5.
Am J Transplant ; 2020 Jan 20.
Artigo em Inglês | MEDLINE | ID: mdl-31958208

RESUMO

Long-term outcomes remain suboptimal following pediatric liver transplantation; only one third of children have normal biochemical liver function without immunosuppressant comorbidities 10 years posttransplant. We examined the association between an index of neighborhood socioeconomic deprivation with graft and patient survival using the Scientific Registry of Transplant Recipients. We included children <19 years who underwent liver transplantation between January 1, 2008 to December 31, 2013 (n = 2868). Primary exposure was a neighborhood socioeconomic deprivation index-linked via patient home ZIP code-with a range of 0-1 (values nearing 1 indicate neighborhoods with greater socioeconomic deprivation). Primary outcome measures were graft failure and death, censored at 10 years posttransplant. We modeled survival using Cox proportional hazards. In univariable analysis, each 0.1 increase in the deprivation index was associated with a 14.3% (95% confidence interval [CI]): 3.8%-25.8%) increased hazard of graft failure and a 12.5% (95% CI: 2.5%-23.6%) increased hazard of death. In multivariable analysis adjusted for race, each 0.1 increase in the deprivation index was associated with a 11.5% (95% CI: 1.6%-23.9%) increased hazard of graft failure and a 9.6% (95% CI: -0.04% to 20.7%) increased hazard of death. Children from high deprivation neighborhoods have diminished graft and patient survival following liver transplantation. Greater attention to neighborhood context may result in improved outcomes for children following liver transplantation.

6.
J Pediatr Gastroenterol Nutr ; 70(3): 364-370, 2020 Mar.
Artigo em Inglês | MEDLINE | ID: mdl-31651666

RESUMO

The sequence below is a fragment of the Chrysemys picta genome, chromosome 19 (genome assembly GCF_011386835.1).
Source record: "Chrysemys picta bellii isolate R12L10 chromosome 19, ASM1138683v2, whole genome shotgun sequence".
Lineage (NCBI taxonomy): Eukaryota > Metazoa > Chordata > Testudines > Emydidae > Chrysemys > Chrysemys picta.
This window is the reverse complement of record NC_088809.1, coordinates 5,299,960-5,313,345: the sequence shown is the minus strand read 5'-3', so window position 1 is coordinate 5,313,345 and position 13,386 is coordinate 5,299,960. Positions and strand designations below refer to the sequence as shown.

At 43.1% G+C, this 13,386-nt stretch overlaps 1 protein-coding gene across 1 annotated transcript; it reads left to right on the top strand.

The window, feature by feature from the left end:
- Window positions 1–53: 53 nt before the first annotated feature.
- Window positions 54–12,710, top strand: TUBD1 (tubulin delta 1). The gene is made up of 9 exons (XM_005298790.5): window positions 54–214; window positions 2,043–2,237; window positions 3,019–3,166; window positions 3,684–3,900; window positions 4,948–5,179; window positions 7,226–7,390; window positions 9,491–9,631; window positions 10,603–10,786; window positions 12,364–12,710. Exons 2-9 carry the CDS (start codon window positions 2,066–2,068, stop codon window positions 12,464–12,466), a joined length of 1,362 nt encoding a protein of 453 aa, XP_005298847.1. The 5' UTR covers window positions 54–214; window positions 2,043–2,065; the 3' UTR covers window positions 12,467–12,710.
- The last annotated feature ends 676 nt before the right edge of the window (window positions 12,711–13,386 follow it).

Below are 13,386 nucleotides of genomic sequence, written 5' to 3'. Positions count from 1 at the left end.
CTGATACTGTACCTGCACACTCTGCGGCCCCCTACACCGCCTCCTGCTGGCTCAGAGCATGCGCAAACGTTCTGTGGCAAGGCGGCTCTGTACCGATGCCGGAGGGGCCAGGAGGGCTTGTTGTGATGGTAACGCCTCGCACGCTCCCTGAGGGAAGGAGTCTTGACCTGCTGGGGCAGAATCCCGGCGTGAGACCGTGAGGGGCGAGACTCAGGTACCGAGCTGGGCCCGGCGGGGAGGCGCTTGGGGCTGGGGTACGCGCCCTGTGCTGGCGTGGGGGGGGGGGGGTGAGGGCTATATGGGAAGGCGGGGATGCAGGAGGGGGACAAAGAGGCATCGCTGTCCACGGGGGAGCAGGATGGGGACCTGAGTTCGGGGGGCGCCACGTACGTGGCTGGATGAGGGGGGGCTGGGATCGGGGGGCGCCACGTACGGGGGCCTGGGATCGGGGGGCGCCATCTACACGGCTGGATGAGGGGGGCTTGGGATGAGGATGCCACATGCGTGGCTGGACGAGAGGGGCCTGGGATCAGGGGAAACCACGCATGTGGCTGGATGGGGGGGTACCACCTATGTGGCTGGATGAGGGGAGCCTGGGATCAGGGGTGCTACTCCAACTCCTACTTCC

BACKGROUND AND OBJECTIVES: Nonalcoholic fatty liver disease (NAFLD) is linked to obesity. Obesity is associated with lower socioeconomic status (SES). An independent link between pediatric NAFLD and SES has not been elucidated. The objective of this study was to evaluate the distribution of socioeconomic deprivation, measured using an area-level proxy, in pediatric patients with known NAFLD and to determine whether deprivation is associated with liver disease severity. METHODS: Retrospective study of patients <21 years with NAFLD, followed from 2009 to 2018. The patients' addresses were mapped to census tracts, which were then linked to the community deprivation index (CDI; range 0--1, higher values indicating higher deprivation, calculated from six SES-related variables available publicly in US Census databases). RESULTS: Two cohorts were evaluated; 1 with MRI (magnetic resonance imaging) and/or MRE (magnetic resonance elastography) findings indicative of NAFLD (n = 334), and another with biopsy-confirmed NAFLD (n = 245). In the MRI and histology cohorts, the majority were boys (66%), non-Hispanic (77%-78%), severely obese (79%-80%), and publicly insured (55%-56%, respectively). The median CDI for both groups was 0.36 (range 0.15-0.85). In both cohorts, patients living above the median CDI were more likely to be younger at initial presentation, time of MRI, and time of liver biopsy. MRI-measured fat fraction and liver stiffness, as well as histologic characteristics were not different between the high- and low-deprivation groups. CONCLUSIONS: Children with NAFLD were found across the spectrum of deprivation. Although children from more deprived neighborhoods present at a younger age, they exhibit the same degree of NAFLD severity as their peers from less deprived areas.